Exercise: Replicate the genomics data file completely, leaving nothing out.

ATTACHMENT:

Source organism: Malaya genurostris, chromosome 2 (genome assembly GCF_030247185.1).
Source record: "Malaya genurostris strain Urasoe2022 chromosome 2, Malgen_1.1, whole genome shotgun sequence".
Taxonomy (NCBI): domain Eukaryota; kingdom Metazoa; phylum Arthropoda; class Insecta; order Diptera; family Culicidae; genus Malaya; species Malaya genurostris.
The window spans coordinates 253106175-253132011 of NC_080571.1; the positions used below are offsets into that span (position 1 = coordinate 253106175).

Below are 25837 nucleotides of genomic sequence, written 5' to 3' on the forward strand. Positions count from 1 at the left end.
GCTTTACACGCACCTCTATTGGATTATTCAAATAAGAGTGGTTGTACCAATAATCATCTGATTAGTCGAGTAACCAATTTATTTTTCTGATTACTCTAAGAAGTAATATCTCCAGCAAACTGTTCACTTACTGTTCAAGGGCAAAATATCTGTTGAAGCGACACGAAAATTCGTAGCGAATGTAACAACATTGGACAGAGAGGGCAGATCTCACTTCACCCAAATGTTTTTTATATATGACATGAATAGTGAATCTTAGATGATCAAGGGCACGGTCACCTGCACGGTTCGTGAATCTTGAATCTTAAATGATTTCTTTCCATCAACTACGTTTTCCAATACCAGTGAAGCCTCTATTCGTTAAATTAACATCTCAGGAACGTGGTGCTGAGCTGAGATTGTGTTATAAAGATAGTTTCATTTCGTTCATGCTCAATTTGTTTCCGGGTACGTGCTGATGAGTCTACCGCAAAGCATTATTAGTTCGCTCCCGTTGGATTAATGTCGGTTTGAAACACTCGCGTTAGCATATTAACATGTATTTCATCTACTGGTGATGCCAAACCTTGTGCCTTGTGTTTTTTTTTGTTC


Source organism: Malaya genurostris, chromosome 2 (genome assembly GCF_030247185.1).
Source record: "Malaya genurostris strain Urasoe2022 chromosome 2, Malgen_1.1, whole genome shotgun sequence".
Taxonomy (NCBI): domain Eukaryota; kingdom Metazoa; phylum Arthropoda; class Insecta; order Diptera; family Culicidae; genus Malaya; species Malaya genurostris.
The window spans coordinates 253106175-253132011 of NC_080571.1; the positions used below are offsets into that span (position 1 = coordinate 253106175).

Below are 25837 nucleotides of genomic sequence, written 5' to 3' on the forward strand. Positions count from 1 at the left end.
GCTTTACACGCACCTCTATTGGATTATTCAAATAAGAGTGGTTGTACCAATAATCATCTGATTAGTCGAGTAACCAATTTATTTTTCTGATTACTCTAAGAAGTAATATCTCCAGCAAACTGTTCACTTACTGTTCAAGGGCAAAATATCTGTTGAAGCGACACGAAAATTCGTAGCGAATGTAACAACATTGGACAGAGAGGGCAGATCTCACTTCACCCAAATGTTTTTTATATATGACATGAATAGTGAATCTTAGATGATCAAGGGCACGGTCACCTGCACGGTTCGTGAATCTTGAATCTTAAATGATTTCTTTCCATCAACTACGTTTTCCAATACCAGTGAAGCCTCTATTCGTTAAATTAACATCTCAGGAACGTGGTGCTGAGCTGAGATTGTGTTATAAAGATAGTTTCATTTCGTTCATGCTCAATTTGTTTCCGGGTACGTGCTGATGAGTCTACCGCAAAGCATTATTAGTTCGCTCCCGTTGGATTAATGTCGGTTTGAAACACTCGCGTTAGCATATTAACATGTATTTCATCTACTGGTGATGCCAAACCTTGTGCCTTGTGTTTTTTTTTGTTC